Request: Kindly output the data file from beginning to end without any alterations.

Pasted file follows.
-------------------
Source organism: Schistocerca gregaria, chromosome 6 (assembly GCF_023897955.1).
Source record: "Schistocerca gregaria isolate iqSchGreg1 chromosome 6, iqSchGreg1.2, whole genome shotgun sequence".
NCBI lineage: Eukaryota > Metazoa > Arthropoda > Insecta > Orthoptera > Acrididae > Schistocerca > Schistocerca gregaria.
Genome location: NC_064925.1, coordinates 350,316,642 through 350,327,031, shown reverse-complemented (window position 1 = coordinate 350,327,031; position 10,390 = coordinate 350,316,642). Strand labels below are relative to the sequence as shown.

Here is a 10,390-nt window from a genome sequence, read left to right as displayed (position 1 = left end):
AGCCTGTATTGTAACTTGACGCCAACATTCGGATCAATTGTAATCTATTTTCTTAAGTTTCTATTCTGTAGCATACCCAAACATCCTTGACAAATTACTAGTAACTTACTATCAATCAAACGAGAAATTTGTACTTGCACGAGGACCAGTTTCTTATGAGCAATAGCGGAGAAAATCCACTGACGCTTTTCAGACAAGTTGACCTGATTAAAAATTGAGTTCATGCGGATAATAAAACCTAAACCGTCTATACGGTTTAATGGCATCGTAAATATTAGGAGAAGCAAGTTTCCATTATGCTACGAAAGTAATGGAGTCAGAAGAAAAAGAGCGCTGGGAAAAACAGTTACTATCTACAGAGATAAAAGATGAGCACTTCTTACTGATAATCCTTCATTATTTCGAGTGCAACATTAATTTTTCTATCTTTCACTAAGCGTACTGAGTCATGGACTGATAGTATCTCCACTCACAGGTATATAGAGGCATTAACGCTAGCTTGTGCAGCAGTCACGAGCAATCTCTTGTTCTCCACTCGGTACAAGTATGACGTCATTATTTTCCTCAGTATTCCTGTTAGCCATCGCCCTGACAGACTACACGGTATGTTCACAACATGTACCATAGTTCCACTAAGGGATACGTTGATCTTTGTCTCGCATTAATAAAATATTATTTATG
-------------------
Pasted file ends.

Source organism: Schistocerca gregaria, chromosome 6 (assembly GCF_023897955.1).
Source record: "Schistocerca gregaria isolate iqSchGreg1 chromosome 6, iqSchGreg1.2, whole genome shotgun sequence".
NCBI lineage: Eukaryota > Metazoa > Arthropoda > Insecta > Orthoptera > Acrididae > Schistocerca > Schistocerca gregaria.
Genome location: NC_064925.1, coordinates 350,316,642 through 350,327,031, shown reverse-complemented (window position 1 = coordinate 350,327,031; position 10,390 = coordinate 350,316,642). Strand labels below are relative to the sequence as shown.

Here is a 10,390-nt window from a genome sequence, read left to right as displayed (position 1 = left end):
AGCCTGTATTGTAACTTGACGCCAACATTCGGATCAATTGTAATCTATTTTCTTAAGTTTCTATTCTGTAGCATACCCAAACATCCTTGACAAATTACTAGTAACTTACTATCAATCAAACGAGAAATTTGTACTTGCACGAGGACCAGTTTCTTATGAGCAATAGCGGAGAAAATCCACTGACGCTTTTCAGACAAGTTGACCTGATTAAAAATTGAGTTCATGCGGATAATAAAACCTAAACCGTCTATACGGTTTAATGGCATCGTAAATATTAGGAGAAGCAAGTTTCCATTATGCTACGAAAGTAATGGAGTCAGAAGAAAAAGAGCGCTGGGAAAAACAGTTACTATCTACAGAGATAAAAGATGAGCACTTCTTACTGATAATCCTTCATTATTTCGAGTGCAACATTAATTTTTCTATCTTTCACTAAGCGTACTGAGTCATGGACTGATAGTATCTCCACTCACAGGTATATAGAGGCATTAACGCTAGCTTGTGCAGCAGTCACGAGCAATCTCTTGTTCTCCACTCGGTACAAGTATGACGTCATTATTTTCCTCAGTATTCCTGTTAGCCATCGCCCTGACAGACTACACGGTATGTTCACAACATGTACCATAGTTCCACTAAGGGATACGTTGATCTTTGTCTCGCATTAATAAAATATTATTTATG